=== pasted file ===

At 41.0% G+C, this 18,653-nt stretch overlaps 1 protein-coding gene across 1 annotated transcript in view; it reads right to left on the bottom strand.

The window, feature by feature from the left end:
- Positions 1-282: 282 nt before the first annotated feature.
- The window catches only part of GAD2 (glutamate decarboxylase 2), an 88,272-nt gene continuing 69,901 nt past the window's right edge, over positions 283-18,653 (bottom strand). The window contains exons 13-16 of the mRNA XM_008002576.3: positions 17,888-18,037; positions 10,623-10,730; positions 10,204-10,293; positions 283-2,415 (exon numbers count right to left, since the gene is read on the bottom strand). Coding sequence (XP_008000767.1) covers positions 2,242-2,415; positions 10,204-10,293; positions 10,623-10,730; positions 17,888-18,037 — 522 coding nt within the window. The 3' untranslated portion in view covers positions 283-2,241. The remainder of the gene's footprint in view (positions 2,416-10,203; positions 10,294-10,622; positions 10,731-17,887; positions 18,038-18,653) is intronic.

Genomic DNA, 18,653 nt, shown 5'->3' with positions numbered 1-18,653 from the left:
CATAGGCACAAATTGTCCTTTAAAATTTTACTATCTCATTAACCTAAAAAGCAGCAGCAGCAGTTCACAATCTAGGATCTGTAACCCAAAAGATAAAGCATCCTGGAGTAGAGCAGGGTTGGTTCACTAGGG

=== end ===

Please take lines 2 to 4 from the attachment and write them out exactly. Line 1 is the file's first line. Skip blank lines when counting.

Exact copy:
The window, feature by feature from the left end:
- Positions 1-282: 282 nt before the first annotated feature.
- The window catches only part of GAD2 (glutamate decarboxylase 2), an 88,272-nt gene continuing 69,901 nt past the window's right edge, over positions 283-18,653 (bottom strand). The window contains exons 13-16 of the mRNA XM_008002576.3: positions 17,888-18,037; positions 10,623-10,730; positions 10,204-10,293; positions 283-2,415 (exon numbers count right to left, since the gene is read on the bottom strand). Coding sequence (XP_008000767.1) covers positions 2,242-2,415; positions 10,204-10,293; positions 10,623-10,730; positions 17,888-18,037 — 522 coding nt within the window. The 3' untranslated portion in view covers positions 283-2,241. The remainder of the gene's footprint in view (positions 2,416-10,203; positions 10,294-10,622; positions 10,731-17,887; positions 18,038-18,653) is intronic.